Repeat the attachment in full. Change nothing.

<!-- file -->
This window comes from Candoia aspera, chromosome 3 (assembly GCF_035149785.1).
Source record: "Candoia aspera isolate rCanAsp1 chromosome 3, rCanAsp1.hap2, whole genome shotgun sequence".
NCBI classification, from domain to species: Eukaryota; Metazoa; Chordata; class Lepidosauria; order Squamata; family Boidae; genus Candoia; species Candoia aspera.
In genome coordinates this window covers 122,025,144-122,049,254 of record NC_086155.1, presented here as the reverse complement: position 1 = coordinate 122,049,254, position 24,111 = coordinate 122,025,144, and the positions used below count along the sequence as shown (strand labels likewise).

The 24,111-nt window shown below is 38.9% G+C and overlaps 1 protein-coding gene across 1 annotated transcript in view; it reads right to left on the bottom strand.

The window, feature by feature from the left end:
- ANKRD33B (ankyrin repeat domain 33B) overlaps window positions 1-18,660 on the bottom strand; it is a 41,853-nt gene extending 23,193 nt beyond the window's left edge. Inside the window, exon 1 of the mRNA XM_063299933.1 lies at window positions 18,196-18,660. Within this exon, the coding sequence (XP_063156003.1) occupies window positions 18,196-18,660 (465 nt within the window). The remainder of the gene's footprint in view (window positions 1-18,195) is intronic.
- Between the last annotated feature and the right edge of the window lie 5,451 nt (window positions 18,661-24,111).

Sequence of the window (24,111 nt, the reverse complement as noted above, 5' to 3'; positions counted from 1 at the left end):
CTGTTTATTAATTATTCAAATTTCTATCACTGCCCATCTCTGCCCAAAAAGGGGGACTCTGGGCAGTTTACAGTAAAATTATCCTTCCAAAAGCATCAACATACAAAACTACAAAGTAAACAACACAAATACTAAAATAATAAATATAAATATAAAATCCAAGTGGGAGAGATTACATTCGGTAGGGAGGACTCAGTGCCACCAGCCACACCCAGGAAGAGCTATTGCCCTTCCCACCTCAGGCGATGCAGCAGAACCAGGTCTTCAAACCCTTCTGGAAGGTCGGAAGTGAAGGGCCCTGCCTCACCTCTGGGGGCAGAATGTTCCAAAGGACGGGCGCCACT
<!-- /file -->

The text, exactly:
This window comes from Candoia aspera, chromosome 3 (assembly GCF_035149785.1).
Source record: "Candoia aspera isolate rCanAsp1 chromosome 3, rCanAsp1.hap2, whole genome shotgun sequence".
NCBI classification, from domain to species: Eukaryota; Metazoa; Chordata; class Lepidosauria; order Squamata; family Boidae; genus Candoia; species Candoia aspera.
In genome coordinates this window covers 122,025,144-122,049,254 of record NC_086155.1, presented here as the reverse complement: position 1 = coordinate 122,049,254, position 24,111 = coordinate 122,025,144, and the positions used below count along the sequence as shown (strand labels likewise).

The 24,111-nt window shown below is 38.9% G+C and overlaps 1 protein-coding gene across 1 annotated transcript in view; it reads right to left on the bottom strand.

The window, feature by feature from the left end:
- ANKRD33B (ankyrin repeat domain 33B) overlaps window positions 1-18,660 on the bottom strand; it is a 41,853-nt gene extending 23,193 nt beyond the window's left edge. Inside the window, exon 1 of the mRNA XM_063299933.1 lies at window positions 18,196-18,660. Within this exon, the coding sequence (XP_063156003.1) occupies window positions 18,196-18,660 (465 nt within the window). The remainder of the gene's footprint in view (window positions 1-18,195) is intronic.
- Between the last annotated feature and the right edge of the window lie 5,451 nt (window positions 18,661-24,111).

Sequence of the window (24,111 nt, the reverse complement as noted above, 5' to 3'; positions counted from 1 at the left end):
CTGTTTATTAATTATTCAAATTTCTATCACTGCCCATCTCTGCCCAAAAAGGGGGACTCTGGGCAGTTTACAGTAAAATTATCCTTCCAAAAGCATCAACATACAAAACTACAAAGTAAACAACACAAATACTAAAATAATAAATATAAATATAAAATCCAAGTGGGAGAGATTACATTCGGTAGGGAGGACTCAGTGCCACCAGCCACACCCAGGAAGAGCTATTGCCCTTCCCACCTCAGGCGATGCAGCAGAACCAGGTCTTCAAACCCTTCTGGAAGGTCGGAAGTGAAGGGCCCTGCCTCACCTCTGGGGGCAGAATGTTCCAAAGGACGGGCGCCACT